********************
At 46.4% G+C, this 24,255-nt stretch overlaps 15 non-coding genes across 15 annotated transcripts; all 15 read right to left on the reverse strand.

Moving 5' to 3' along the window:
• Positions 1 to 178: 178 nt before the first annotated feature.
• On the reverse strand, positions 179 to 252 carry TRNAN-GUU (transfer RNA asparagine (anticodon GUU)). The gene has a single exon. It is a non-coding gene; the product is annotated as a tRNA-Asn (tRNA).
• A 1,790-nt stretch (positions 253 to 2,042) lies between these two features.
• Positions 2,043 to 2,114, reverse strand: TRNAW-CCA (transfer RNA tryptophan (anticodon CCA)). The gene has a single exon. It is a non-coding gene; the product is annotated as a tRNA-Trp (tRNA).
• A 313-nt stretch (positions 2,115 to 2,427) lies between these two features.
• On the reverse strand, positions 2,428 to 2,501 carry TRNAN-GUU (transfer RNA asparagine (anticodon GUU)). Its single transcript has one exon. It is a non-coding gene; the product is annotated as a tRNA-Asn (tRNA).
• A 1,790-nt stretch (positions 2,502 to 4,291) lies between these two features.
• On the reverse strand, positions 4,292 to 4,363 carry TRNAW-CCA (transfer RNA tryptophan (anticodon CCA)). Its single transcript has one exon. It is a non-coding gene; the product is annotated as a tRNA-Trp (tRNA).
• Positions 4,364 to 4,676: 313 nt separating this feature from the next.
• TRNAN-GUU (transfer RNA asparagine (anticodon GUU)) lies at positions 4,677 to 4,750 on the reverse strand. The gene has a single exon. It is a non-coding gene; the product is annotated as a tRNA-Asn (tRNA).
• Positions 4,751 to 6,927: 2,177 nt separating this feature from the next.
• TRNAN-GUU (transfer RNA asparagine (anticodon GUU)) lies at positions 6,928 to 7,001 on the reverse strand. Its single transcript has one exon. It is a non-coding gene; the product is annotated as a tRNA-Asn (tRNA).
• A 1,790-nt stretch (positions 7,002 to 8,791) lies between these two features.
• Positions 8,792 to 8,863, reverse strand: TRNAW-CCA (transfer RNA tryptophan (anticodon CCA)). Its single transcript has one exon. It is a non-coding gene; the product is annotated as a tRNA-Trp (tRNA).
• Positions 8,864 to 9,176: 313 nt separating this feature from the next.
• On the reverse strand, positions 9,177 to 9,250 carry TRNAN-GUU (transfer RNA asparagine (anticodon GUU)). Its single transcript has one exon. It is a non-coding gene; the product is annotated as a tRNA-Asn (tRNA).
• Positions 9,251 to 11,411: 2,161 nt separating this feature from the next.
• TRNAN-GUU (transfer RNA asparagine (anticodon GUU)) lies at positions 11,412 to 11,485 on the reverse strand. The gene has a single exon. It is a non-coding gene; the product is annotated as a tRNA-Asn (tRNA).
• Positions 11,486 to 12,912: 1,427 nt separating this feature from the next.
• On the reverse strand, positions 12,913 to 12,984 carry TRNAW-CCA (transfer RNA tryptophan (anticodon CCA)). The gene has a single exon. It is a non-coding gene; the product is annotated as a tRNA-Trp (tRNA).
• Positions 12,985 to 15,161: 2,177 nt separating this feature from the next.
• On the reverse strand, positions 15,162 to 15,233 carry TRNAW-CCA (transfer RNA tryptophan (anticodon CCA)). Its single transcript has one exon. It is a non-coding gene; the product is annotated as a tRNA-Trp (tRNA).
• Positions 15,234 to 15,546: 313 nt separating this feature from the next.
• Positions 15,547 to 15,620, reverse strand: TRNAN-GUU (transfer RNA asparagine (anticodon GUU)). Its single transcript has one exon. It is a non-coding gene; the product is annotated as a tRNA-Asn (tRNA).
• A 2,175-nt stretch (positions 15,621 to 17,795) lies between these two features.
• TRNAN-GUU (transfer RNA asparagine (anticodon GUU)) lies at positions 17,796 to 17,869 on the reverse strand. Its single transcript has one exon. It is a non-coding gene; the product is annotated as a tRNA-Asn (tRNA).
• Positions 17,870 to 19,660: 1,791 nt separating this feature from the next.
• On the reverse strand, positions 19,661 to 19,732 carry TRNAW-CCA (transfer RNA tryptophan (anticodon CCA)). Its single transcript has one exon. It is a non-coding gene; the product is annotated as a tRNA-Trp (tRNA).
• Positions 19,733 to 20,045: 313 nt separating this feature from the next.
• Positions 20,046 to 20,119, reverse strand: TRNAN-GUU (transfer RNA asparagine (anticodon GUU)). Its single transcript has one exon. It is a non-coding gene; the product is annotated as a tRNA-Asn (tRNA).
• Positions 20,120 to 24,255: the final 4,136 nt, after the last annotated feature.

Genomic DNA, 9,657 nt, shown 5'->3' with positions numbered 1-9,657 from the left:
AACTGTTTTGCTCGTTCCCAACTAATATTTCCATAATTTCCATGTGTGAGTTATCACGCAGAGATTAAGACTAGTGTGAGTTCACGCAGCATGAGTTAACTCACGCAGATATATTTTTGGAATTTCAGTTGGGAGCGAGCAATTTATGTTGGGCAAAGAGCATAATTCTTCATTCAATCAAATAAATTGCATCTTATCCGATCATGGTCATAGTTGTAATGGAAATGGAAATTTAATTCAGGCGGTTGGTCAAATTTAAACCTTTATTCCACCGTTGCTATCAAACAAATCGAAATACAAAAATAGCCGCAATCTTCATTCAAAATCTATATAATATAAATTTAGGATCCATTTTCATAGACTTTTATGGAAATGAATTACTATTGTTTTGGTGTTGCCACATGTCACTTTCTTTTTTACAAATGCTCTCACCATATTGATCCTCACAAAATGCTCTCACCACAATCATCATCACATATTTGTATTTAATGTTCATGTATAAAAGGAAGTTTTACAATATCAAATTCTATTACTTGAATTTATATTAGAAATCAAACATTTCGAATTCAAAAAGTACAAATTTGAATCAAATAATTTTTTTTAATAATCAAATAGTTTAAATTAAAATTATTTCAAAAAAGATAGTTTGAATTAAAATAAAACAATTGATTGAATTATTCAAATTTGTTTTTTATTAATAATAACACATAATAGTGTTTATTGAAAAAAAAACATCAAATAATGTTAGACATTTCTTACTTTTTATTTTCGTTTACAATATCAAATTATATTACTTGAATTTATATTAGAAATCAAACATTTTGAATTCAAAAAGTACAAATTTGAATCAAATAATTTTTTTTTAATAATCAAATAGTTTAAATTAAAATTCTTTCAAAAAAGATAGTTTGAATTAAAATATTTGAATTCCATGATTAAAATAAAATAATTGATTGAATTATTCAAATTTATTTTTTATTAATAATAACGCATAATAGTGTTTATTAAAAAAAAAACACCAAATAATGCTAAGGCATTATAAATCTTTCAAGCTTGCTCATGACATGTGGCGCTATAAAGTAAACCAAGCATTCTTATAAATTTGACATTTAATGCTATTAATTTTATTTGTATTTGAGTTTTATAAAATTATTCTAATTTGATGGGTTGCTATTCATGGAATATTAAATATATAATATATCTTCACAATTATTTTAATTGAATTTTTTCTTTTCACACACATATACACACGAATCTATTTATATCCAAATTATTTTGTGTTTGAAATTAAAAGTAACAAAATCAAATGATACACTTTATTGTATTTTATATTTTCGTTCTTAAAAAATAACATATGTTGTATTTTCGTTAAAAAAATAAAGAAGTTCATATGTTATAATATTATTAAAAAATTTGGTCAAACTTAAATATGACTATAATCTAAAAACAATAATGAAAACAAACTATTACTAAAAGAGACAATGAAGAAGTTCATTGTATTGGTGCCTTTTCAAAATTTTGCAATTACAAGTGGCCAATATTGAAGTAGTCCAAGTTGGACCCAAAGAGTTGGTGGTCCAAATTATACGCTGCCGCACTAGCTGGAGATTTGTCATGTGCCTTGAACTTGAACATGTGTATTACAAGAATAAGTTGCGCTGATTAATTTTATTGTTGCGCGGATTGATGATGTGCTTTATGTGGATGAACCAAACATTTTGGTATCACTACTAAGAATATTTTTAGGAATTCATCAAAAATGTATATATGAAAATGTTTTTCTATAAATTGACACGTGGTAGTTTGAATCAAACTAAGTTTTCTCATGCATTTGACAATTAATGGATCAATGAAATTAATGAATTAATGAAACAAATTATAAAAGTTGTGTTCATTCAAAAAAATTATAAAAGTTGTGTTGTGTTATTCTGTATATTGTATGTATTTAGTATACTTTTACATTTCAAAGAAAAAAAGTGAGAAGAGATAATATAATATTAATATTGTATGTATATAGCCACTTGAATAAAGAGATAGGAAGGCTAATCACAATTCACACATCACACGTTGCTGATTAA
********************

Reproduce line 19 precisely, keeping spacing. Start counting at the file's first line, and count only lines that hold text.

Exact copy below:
• Positions 9,251 to 11,411: 2,161 nt separating this feature from the next.